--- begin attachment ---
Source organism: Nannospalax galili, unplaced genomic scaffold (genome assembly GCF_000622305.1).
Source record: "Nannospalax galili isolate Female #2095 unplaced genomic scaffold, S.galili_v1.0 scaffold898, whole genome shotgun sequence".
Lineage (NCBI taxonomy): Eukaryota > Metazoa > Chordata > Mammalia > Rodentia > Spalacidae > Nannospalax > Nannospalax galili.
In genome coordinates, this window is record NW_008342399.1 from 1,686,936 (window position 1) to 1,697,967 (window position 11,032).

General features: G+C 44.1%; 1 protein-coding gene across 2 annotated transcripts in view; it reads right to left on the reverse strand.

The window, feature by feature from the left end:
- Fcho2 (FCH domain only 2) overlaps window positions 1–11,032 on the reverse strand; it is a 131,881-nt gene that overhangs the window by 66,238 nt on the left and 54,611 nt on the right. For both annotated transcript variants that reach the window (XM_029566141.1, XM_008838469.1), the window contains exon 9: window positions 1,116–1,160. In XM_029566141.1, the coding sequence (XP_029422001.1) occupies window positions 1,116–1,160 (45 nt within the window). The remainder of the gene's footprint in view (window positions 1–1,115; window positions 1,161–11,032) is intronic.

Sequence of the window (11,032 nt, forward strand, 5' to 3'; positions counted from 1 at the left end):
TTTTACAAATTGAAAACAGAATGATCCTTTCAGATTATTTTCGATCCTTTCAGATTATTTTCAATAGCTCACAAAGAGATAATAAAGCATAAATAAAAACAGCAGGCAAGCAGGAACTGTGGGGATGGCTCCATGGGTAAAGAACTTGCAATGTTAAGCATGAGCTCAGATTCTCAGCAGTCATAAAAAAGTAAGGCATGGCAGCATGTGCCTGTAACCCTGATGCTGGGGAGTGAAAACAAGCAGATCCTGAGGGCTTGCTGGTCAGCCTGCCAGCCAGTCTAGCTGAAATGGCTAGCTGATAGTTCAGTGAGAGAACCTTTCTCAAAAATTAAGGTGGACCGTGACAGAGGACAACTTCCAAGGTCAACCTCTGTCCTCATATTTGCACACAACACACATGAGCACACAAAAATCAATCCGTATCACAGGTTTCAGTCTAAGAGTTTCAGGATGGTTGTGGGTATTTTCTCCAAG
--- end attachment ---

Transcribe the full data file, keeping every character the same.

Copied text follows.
Source organism: Nannospalax galili, unplaced genomic scaffold (genome assembly GCF_000622305.1).
Source record: "Nannospalax galili isolate Female #2095 unplaced genomic scaffold, S.galili_v1.0 scaffold898, whole genome shotgun sequence".
Lineage (NCBI taxonomy): Eukaryota > Metazoa > Chordata > Mammalia > Rodentia > Spalacidae > Nannospalax > Nannospalax galili.
In genome coordinates, this window is record NW_008342399.1 from 1,686,936 (window position 1) to 1,697,967 (window position 11,032).

General features: G+C 44.1%; 1 protein-coding gene across 2 annotated transcripts in view; it reads right to left on the reverse strand.

The window, feature by feature from the left end:
- Fcho2 (FCH domain only 2) overlaps window positions 1–11,032 on the reverse strand; it is a 131,881-nt gene that overhangs the window by 66,238 nt on the left and 54,611 nt on the right. For both annotated transcript variants that reach the window (XM_029566141.1, XM_008838469.1), the window contains exon 9: window positions 1,116–1,160. In XM_029566141.1, the coding sequence (XP_029422001.1) occupies window positions 1,116–1,160 (45 nt within the window). The remainder of the gene's footprint in view (window positions 1–1,115; window positions 1,161–11,032) is intronic.

Sequence of the window (11,032 nt, forward strand, 5' to 3'; positions counted from 1 at the left end):
TTTTACAAATTGAAAACAGAATGATCCTTTCAGATTATTTTCGATCCTTTCAGATTATTTTCAATAGCTCACAAAGAGATAATAAAGCATAAATAAAAACAGCAGGCAAGCAGGAACTGTGGGGATGGCTCCATGGGTAAAGAACTTGCAATGTTAAGCATGAGCTCAGATTCTCAGCAGTCATAAAAAAGTAAGGCATGGCAGCATGTGCCTGTAACCCTGATGCTGGGGAGTGAAAACAAGCAGATCCTGAGGGCTTGCTGGTCAGCCTGCCAGCCAGTCTAGCTGAAATGGCTAGCTGATAGTTCAGTGAGAGAACCTTTCTCAAAAATTAAGGTGGACCGTGACAGAGGACAACTTCCAAGGTCAACCTCTGTCCTCATATTTGCACACAACACACATGAGCACACAAAAATCAATCCGTATCACAGGTTTCAGTCTAAGAGTTTCAGGATGGTTGTGGGTATTTTCTCCAAG